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First exiles to leave Iraq's Camp Ashraf slam new site

By the CNN Wire Staff
updated 9:36 PM EST, Sat February 18, 2012
The former US military base Camp Liberty, in Baghdad, will be the new temporary home of exiled Iranian opposition members.
The former US military base Camp Liberty, in Baghdad, will be the new temporary home of exiled Iranian opposition members.
STORY HIGHLIGHTS
  • The U.S. encourages the exiled group to cooperate with Iraqi and U.N. authorities
  • About 400 residents of Camp Ashraf leave for a temporary site at a former U.S. base
  • The Iranian exiles say they are being inhumanely treated by Iraqi authorities there
  • Under the plan, the U.N. intends eventually to resettle the group to third countries

Baghdad (CNN) -- About 400 members of an exiled Iranian opposition group who are the first to leave a long-term camp in Iraq under a U.N. plan criticized their treatment and the conditions at the new temporary site Saturday.

The group left Camp Ashraf at midnight following 12 hours of inspections and checks, Shahin Gobadi of the National Council of Resistance of Iran said in a statement.

When they arrived seven hours later at the new site, a former U.S. military base near Baghdad International Airport long known as Camp Liberty, the group discovered a heavy presence of police.

Camp Liberty has been renamed "Camp Hurriya" and is now an Iraqi facility.

Another inspection was then demanded, prompting the residents to protest what they consider "degrading, humiliating and inhumane treatment" and the obstructive behavior of the Iraqi forces by refusing to leave the transit buses, Gobadi said.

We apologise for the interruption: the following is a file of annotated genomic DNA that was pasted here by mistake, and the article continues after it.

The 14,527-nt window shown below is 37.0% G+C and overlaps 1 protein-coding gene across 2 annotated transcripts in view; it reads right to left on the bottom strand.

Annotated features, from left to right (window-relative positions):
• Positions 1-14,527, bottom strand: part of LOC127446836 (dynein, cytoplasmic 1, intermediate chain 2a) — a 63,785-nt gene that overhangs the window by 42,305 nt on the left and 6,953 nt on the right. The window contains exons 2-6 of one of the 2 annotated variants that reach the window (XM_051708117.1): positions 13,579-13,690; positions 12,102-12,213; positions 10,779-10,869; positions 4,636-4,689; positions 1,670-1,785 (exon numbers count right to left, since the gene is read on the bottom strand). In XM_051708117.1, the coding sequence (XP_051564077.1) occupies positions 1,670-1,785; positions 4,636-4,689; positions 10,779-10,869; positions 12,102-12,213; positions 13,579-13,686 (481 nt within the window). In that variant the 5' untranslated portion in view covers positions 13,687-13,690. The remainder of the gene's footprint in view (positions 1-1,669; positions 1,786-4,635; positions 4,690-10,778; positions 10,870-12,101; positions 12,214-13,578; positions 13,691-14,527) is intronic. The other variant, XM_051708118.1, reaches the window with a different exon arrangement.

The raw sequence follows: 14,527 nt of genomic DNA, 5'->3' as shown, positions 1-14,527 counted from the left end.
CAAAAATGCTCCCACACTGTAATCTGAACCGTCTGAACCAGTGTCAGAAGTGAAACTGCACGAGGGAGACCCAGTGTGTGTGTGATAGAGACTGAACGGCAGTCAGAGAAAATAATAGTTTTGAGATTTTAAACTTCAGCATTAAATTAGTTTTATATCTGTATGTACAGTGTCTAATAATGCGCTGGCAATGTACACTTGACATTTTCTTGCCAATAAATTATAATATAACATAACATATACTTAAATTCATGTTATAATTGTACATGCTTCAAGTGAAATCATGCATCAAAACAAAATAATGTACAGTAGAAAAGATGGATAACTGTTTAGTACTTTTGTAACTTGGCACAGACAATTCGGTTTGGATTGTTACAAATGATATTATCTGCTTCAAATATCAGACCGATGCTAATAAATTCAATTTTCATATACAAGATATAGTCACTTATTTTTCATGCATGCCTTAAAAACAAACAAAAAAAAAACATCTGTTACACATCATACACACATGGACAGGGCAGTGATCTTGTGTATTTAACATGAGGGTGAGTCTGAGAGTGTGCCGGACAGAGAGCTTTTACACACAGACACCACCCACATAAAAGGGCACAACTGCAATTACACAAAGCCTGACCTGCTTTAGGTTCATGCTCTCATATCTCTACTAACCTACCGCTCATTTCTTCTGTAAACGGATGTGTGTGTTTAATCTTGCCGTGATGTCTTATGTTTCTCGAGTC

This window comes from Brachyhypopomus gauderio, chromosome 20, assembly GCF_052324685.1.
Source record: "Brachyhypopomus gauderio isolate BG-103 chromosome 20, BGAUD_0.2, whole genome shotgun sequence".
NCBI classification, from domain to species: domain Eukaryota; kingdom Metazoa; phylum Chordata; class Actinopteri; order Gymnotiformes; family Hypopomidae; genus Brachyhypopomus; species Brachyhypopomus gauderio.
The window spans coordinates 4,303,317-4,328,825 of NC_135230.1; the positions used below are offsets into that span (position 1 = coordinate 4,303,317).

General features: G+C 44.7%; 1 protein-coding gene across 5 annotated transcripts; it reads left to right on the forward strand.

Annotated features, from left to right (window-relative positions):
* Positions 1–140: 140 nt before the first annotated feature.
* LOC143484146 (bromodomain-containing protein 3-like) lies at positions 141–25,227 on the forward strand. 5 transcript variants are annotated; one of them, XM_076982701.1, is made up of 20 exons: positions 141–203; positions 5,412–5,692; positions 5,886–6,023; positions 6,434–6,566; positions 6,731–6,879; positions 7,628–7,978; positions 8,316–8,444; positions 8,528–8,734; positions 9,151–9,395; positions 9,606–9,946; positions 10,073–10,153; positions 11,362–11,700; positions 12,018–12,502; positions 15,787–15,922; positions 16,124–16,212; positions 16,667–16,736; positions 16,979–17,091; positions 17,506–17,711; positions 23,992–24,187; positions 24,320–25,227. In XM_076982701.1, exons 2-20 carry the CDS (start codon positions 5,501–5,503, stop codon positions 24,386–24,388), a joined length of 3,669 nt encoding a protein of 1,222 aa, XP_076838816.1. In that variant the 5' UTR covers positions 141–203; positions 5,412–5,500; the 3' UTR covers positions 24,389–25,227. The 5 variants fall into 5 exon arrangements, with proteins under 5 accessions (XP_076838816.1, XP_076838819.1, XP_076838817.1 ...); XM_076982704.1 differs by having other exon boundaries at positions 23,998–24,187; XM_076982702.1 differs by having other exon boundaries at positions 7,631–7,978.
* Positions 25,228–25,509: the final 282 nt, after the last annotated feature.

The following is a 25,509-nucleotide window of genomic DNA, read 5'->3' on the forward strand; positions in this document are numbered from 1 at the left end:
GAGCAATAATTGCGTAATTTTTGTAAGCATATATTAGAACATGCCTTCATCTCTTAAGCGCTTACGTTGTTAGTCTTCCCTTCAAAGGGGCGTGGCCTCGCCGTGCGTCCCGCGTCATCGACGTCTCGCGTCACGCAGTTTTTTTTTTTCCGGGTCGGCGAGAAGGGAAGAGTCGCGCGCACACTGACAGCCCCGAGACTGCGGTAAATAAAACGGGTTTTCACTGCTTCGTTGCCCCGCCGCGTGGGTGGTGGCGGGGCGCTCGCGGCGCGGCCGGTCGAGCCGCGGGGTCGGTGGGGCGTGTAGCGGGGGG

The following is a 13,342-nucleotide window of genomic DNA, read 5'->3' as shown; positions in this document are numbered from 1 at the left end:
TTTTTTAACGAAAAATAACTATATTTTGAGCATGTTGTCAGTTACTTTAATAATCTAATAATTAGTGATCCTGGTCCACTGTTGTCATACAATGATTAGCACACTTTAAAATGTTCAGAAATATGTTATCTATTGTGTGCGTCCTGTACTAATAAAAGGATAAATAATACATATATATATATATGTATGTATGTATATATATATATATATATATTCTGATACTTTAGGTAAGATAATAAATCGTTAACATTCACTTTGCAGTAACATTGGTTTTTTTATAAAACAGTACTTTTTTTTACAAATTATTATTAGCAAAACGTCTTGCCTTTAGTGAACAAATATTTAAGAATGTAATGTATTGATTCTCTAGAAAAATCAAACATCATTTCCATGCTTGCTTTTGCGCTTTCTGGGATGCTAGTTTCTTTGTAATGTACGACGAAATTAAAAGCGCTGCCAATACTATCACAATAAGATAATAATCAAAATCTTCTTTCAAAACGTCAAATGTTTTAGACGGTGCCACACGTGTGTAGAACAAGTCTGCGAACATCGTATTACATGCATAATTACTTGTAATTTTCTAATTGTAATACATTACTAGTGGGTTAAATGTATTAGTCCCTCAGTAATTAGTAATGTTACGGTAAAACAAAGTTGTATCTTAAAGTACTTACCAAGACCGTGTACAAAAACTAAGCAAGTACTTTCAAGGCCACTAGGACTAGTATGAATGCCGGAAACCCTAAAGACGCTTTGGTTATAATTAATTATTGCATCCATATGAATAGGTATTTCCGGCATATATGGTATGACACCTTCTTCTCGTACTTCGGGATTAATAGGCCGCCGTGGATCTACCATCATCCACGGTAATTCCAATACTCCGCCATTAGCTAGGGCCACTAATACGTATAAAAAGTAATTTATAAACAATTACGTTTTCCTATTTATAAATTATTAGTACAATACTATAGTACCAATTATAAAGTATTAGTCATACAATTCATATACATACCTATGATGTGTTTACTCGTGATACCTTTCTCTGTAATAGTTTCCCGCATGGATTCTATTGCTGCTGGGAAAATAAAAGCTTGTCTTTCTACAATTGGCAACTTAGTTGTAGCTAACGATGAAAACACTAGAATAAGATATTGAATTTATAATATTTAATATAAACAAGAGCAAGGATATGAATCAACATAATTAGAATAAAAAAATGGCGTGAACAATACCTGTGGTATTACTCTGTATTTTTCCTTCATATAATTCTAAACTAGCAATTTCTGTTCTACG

"The preliminary reports indicate that Camp Liberty (Hurriya) is a prison from all aspects," he added.

The group's relocation to the new site was agreed between the United Nations, Iraqi authorities, the United States and the European Union.

The U.S. commended Iraq for the relocation to the camp and called for the Iranian expatriates to cooperate with Iraqi and U.N. authorities in a State Department statement from spokeswoman Victoria Nuland Saturday.

"Patience and willingness to resolve issues related to the relocation will be important as the process moves ahead," Nuland said.

Human Rights Watch has criticized tensions between the Shiite-lead Iraqi government and the MEK's leadership. And it has also accused the MEK leaders at Camp Ashraf of holding individual residents -- who attempted to leave -- against their will, coercing them to remain with the organization.

From Camp Hurriya, the U.N. High Commissioner for Refugees will begin efforts to resettle the group outside of the country.

Martin Kobler, the U.N. secretary general's special representative and head of the U.N. Assistance Mission for Iraq (UNAMI), was at the temporary site to welcome the new arrivals.

"This is the first step towards a better future outside Iraq," he said. "I look forward to their continued cooperation with the Iraqi authorities to complete the relocation without delay."